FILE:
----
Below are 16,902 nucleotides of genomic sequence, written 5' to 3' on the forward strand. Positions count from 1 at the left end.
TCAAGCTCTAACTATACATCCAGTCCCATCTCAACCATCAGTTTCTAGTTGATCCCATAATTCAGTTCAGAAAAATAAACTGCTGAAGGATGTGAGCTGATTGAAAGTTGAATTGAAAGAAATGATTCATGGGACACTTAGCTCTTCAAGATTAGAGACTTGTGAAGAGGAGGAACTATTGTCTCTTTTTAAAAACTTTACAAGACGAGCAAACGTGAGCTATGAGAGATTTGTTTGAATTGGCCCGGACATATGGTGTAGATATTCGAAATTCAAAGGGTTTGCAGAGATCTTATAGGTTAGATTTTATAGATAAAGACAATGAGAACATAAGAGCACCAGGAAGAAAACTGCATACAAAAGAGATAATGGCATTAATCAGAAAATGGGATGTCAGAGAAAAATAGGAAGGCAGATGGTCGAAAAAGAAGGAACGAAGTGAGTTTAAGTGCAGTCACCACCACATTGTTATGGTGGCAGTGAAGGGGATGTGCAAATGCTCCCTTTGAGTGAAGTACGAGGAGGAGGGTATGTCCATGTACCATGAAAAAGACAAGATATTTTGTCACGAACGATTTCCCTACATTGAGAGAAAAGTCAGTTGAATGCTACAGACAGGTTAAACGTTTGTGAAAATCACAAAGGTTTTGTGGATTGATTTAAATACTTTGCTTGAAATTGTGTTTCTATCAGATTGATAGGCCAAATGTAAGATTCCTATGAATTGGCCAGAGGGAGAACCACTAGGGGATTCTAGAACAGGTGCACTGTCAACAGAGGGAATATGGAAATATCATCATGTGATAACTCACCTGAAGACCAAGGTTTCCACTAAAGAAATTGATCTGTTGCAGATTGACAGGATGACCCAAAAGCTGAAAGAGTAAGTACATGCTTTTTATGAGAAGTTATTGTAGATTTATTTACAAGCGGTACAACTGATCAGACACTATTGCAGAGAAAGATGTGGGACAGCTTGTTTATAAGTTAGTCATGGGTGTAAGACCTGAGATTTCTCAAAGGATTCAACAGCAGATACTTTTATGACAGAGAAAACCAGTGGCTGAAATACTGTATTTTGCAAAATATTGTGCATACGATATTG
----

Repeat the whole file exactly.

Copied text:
Below are 16,902 nucleotides of genomic sequence, written 5' to 3' on the forward strand. Positions count from 1 at the left end.
TCAAGCTCTAACTATACATCCAGTCCCATCTCAACCATCAGTTTCTAGTTGATCCCATAATTCAGTTCAGAAAAATAAACTGCTGAAGGATGTGAGCTGATTGAAAGTTGAATTGAAAGAAATGATTCATGGGACACTTAGCTCTTCAAGATTAGAGACTTGTGAAGAGGAGGAACTATTGTCTCTTTTTAAAAACTTTACAAGACGAGCAAACGTGAGCTATGAGAGATTTGTTTGAATTGGCCCGGACATATGGTGTAGATATTCGAAATTCAAAGGGTTTGCAGAGATCTTATAGGTTAGATTTTATAGATAAAGACAATGAGAACATAAGAGCACCAGGAAGAAAACTGCATACAAAAGAGATAATGGCATTAATCAGAAAATGGGATGTCAGAGAAAAATAGGAAGGCAGATGGTCGAAAAAGAAGGAACGAAGTGAGTTTAAGTGCAGTCACCACCACATTGTTATGGTGGCAGTGAAGGGGATGTGCAAATGCTCCCTTTGAGTGAAGTACGAGGAGGAGGGTATGTCCATGTACCATGAAAAAGACAAGATATTTTGTCACGAACGATTTCCCTACATTGAGAGAAAAGTCAGTTGAATGCTACAGACAGGTTAAACGTTTGTGAAAATCACAAAGGTTTTGTGGATTGATTTAAATACTTTGCTTGAAATTGTGTTTCTATCAGATTGATAGGCCAAATGTAAGATTCCTATGAATTGGCCAGAGGGAGAACCACTAGGGGATTCTAGAACAGGTGCACTGTCAACAGAGGGAATATGGAAATATCATCATGTGATAACTCACCTGAAGACCAAGGTTTCCACTAAAGAAATTGATCTGTTGCAGATTGACAGGATGACCCAAAAGCTGAAAGAGTAAGTACATGCTTTTTATGAGAAGTTATTGTAGATTTATTTACAAGCGGTACAACTGATCAGACACTATTGCAGAGAAAGATGTGGGACAGCTTGTTTATAAGTTAGTCATGGGTGTAAGACCTGAGATTTCTCAAAGGATTCAACAGCAGATACTTTTATGACAGAGAAAACCAGTGGCTGAAATACTGTATTTTGCAAAATATTGTGCATACGATATTG